The dissenting justice discusses both the right and the importance of the media covering judicial matters, and quite rightly notes that judges are not above criticism. Indeed, we would venture to say that a responsible media has an obligation to inform the public of judicial misconduct. Moreover, we consider it both proper and healthy that the media report and editorialize on the wisdom of judicial rulings. The First Amendment guarantee of freedom of the press is a powerful and highly cherished right in this nation. We note, however, that it is a right that is frequently abused by powerful media interests that fail to keep faith with the public trust implicit in the guarantee of press freedom under the First Amendment.

    Our dissenting colleague asserts that "[b]y and large ... the reporting [on the instant proceeding] has been of a factual nature and correct. Nothing in the majority opinion provides evidence to the contrary." This incredible statement leads us to wonder whether our colleague has bothered to read the onslaught of variously biased, distorted, false and irresponsible articles, editorials, and cartoons appearing in a major media source in this state. The fact that most of the articles and editorials contained distortions, half-truths, unjustifiable inferences and outright misrepresentations unmistakably reflective of extreme bias and inobjectivity, may be proved beyond all doubt by any objective body interested in pursuing the matter. Despite our colleague's tempting invitation to compare coverage to facts, we nevertheless elect not to devote additional time to the subject beyond that which already appears in our previous opinions in this proceeding.[75]

    Moreover, the apparent need of the dissenting justice and a majority of this court to take the rare measure of addressing the subject of an irresponsible lead media source that has concentrated on creating a totally unwarranted and highly deleterious public perception of the instant proceeding represents a recognition that even the media should not be above evaluation and criticism.

    Unfortunately, the media may serve or disserve the public; it may enlighten or disinform; *935 it may properly or improperly destroy reputations and institutions; it may rightly or wrongly influence public opinion; it may expand or suppress knowledge; it may publish facts or characterize fiction as facts; it may pursue righteous or unrighteous agendas; it may promote enlightening and healthy public discourse or stifle objective assessment by denying a public platform to sources it seeks to destroy or ridicule; it may justify or betray the public trust underlying the creation of the First Amendment freedom of the press.

    By no means do we intend our expressions as a blanket indictment of the media or a faltering respect for freedom of the press. Fortunately, the vast majority of the media sources that serve Nevada's citizens are responsible in their news coverage and their desire to factually, fairly, and objectively inform. Nevertheless, because of the enormous damage inflicted by a demonstrably irresponsible newspaper, we leave the subject with some food for thought written by Lee C. Bollinger, Dean of the University of Michigan Law School:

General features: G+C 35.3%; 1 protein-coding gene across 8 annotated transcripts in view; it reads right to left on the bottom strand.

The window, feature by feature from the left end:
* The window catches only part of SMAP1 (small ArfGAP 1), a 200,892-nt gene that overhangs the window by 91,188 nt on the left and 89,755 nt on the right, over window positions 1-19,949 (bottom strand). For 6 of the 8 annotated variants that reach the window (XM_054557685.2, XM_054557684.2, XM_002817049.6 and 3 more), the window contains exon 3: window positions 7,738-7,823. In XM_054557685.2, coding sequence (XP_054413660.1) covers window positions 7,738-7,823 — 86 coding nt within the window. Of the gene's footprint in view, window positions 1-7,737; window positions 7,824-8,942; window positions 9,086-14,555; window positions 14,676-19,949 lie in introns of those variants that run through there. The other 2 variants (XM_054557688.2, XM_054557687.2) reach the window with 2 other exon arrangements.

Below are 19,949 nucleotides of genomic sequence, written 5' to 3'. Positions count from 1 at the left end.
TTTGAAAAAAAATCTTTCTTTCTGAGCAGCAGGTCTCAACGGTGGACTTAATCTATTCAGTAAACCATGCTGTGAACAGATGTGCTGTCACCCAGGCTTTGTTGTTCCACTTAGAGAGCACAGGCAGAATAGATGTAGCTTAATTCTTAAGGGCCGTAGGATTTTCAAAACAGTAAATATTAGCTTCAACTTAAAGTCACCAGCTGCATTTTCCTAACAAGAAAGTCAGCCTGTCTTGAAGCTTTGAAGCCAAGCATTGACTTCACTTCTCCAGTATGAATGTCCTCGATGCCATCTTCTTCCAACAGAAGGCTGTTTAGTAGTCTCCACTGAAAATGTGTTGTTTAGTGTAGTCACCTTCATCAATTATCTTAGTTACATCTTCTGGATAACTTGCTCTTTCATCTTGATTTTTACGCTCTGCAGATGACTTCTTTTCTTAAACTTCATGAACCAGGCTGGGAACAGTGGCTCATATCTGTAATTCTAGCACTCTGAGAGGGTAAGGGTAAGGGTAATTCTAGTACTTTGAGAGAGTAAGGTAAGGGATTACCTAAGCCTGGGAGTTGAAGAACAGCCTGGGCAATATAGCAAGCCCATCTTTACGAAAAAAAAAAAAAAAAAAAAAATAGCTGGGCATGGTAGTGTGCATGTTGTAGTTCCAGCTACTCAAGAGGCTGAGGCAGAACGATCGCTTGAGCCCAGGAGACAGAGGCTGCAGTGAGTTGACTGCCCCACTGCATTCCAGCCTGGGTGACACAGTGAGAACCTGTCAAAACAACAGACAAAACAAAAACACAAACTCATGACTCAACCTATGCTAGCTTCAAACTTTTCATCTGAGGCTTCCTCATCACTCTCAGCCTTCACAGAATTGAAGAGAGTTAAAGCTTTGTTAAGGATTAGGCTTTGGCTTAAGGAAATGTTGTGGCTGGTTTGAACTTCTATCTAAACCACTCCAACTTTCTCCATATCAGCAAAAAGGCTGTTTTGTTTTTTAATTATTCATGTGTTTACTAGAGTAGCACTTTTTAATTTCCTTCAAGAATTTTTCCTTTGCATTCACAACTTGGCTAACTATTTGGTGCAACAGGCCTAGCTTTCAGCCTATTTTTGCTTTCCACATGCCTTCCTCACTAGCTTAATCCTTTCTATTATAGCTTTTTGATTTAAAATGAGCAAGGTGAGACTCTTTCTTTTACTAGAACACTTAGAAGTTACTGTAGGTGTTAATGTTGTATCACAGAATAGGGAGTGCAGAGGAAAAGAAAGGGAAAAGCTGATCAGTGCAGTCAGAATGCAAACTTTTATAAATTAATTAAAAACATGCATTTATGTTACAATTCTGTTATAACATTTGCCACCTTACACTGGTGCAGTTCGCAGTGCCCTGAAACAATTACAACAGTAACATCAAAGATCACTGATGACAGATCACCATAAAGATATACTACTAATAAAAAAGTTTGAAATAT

Putting aside for the moment the fact that we also have an interest in encouraging people to enter public affairs, it simply is wrong to suppose that the pain inflicted by defamatory statements about public officials and figures is not our responsibility or concern. It should always be open to people to object to the way the world works under the rules we create, and not be dismissed by the claim that they have chosen to continue living in that world and, therefore, can be taken as having assented to it.
    * * * *
    But as important as this concern is about the minimization of the private interests sacrificed to the principle of press autonomy, there are even more serious matters to worry about. We must also consider how press freedom might, instead of enhancing public discussion and decision making, actually prove to be a threat to it — a threat to quality decision making, a threat to democracy, a threat to the very values the First Amendment (as defined by New York Times v. Sullivan and its successors) is supposed to further.
    There is no guarantee that the press will not abuse the freedom it possesses under the autonomy model. And there are many ways in which it might do so. The press can exclude important points of view, operating as a bottleneck in the marketplace of ideas. It can distort knowledge of public issues not just by omission but also through active misrepresentations and lies. It can also exert an adverse influence over the tone and character of public debate in subtle ways, by playing to personal biases and prejudices or by making people fearful and, therefore, desirous of strong authority. It can fuel ignorance and pettiness by avoiding public issues altogether, favoring simple-minded fare or cheap entertainment over serious discussion. Even if the pressures for low-quality discussion come from the people themselves, as to some extent they do, the press acts harmfully by responding to those demands and hence satisfying and reinforcing them. It matters not whether the press is the instigator of what is bad or the satisfier of inappropriate demands originating in the people. In either case, the press can be an appropriate locus for reform.